After the war, Higgins worked closely with Cambria Iron Co. in Johnstown. He also ran the Henrietta Hotel, in Henrietta, PA. Remaining active with his fellow veterans, Higgins was also a member of the local G.A.R. post.
In 1888, on the 26th Anniversary of the Battle of Antietam, Higgins, and other survivors of the 125th Pennsylvania, returned to site of their first fight; to remember comrades, to recall past glories, and to find meaning in an event so terrible. To commemorate the occasion, the veterans present had their photograph taken behind the now famous Dunker Church, site of the 125th’s “baptism of fire”.
Jacob C. Higgins passed away on June 1, 1893, and was buried in Grandview Cemetery in Johnstown, PA. In 1921, the last remaining veterans of the 125th placed a memorial stone at Higgins’ grave, illustrating that nearly 60 years after the events, and 33 years after his death, Jacob Higgins was still beloved and remembered for the life of service and bravery he rendered to his country, his state, his home, and his comrades.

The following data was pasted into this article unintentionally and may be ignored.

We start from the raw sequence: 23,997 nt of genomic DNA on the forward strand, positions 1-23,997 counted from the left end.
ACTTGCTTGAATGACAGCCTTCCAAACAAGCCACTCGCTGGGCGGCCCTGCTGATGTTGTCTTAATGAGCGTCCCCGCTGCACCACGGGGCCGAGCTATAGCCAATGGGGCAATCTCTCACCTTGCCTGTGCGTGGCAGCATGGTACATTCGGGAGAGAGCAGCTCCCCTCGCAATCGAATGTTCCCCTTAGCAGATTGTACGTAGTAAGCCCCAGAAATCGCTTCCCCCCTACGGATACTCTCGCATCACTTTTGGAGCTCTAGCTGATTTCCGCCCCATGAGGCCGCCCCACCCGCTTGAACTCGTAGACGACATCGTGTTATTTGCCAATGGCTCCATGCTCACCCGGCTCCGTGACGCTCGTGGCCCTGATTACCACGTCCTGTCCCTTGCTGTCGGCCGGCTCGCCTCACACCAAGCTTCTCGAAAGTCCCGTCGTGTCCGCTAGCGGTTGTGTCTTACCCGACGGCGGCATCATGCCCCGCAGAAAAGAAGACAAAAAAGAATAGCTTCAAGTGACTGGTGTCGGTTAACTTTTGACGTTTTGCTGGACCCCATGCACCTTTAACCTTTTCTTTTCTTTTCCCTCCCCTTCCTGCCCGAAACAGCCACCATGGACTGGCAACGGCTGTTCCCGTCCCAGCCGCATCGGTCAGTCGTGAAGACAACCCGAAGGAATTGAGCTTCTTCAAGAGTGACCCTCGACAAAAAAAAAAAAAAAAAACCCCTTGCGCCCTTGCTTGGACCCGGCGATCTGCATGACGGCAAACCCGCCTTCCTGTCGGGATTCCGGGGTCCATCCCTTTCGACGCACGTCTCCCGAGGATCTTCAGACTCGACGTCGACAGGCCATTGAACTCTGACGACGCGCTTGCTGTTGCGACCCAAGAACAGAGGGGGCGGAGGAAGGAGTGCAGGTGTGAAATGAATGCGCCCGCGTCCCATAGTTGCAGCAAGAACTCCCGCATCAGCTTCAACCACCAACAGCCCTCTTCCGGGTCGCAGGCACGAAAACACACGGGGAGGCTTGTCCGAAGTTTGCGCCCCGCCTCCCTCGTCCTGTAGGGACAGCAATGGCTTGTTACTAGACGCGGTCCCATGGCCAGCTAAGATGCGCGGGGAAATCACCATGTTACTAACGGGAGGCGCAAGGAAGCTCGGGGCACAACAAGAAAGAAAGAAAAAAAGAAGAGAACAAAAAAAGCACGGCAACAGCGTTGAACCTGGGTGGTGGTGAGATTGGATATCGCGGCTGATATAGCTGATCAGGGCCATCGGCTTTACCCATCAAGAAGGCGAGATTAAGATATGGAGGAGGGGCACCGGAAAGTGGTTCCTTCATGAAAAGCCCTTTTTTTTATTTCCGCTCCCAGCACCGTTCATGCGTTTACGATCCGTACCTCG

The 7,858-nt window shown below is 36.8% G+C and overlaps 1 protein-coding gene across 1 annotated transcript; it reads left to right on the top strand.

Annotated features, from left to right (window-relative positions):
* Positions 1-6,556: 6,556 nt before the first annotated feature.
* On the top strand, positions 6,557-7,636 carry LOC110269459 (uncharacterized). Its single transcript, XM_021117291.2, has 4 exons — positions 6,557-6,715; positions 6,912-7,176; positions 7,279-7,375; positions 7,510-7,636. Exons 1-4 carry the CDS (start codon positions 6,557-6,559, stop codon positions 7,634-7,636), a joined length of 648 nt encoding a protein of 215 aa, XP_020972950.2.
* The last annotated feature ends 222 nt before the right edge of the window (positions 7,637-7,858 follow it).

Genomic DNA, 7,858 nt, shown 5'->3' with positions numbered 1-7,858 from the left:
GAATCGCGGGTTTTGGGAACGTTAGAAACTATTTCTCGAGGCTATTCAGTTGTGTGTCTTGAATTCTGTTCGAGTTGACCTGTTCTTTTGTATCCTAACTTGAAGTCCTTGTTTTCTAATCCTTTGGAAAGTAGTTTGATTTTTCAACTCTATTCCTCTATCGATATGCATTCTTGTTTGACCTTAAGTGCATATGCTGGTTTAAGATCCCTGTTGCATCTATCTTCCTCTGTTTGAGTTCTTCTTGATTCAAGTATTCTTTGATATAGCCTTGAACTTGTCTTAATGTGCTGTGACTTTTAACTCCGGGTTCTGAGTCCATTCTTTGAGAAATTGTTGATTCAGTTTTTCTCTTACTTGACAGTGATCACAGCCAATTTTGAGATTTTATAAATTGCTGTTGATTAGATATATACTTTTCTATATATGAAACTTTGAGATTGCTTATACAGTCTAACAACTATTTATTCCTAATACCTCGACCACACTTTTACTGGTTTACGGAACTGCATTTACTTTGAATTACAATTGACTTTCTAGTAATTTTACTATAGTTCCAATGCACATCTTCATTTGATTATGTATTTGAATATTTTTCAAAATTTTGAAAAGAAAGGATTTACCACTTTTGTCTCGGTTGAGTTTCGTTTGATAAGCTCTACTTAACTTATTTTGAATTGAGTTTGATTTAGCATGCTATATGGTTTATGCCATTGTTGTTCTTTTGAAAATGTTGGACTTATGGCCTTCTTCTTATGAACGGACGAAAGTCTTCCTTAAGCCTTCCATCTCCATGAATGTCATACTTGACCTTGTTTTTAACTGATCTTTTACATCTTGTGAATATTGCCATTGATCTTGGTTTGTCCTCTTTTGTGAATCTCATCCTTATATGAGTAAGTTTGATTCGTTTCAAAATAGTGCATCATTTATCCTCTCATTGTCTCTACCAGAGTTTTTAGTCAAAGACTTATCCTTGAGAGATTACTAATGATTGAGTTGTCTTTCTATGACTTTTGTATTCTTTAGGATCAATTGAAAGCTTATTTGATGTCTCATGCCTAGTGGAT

“125th Pennsylvania Volunteers Organization and Service”, accessed 20 December 2011. available from http://www.pa-roots.com/pacw/infantry/125th/125thorg.html; Internet.
“22th Cavalry Regiment Pennsylvania Volunteers”. accessed 28 December 2011. available from http://www.pa-roots.com/pacw/cavalry/22ndcav3yrs/22ndcavorg.html; Internet.
Bates, Samuel P. History of Pennsylvania volunteers, 1861-5 : prepared in compliance with acts of the legislature. Harrisburg: B. Singerly, State Printer, 1869.
Burgess, Milton V. Minute Men of Pennsylvania. Martinsburg, PA: Morrison Cove Herald, 1962.
“Col Jacobs Higgins’ Official Report”, accessed 20 December 2011. available from http://antietam.aotw.org/exhibit.php?exhibit_id=343; Internet.
Karns, Rev. C. W. Historical Sketches of Morrisons Cove. Altoona, PA: Mirror Press [originally printed in the Altoona Mirror], 1933.
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Storey, Henry Wilson. History of Cambria County Pennsylvania, vol. II. New York: The Lewis Publishing Company, 1907.
United States War Department. The War of the Rebellion: a Compilation of the Official Records of Union and Confederate Armies, Series I, Vol. XXVII, Part III. US Government Printing Office, 1889.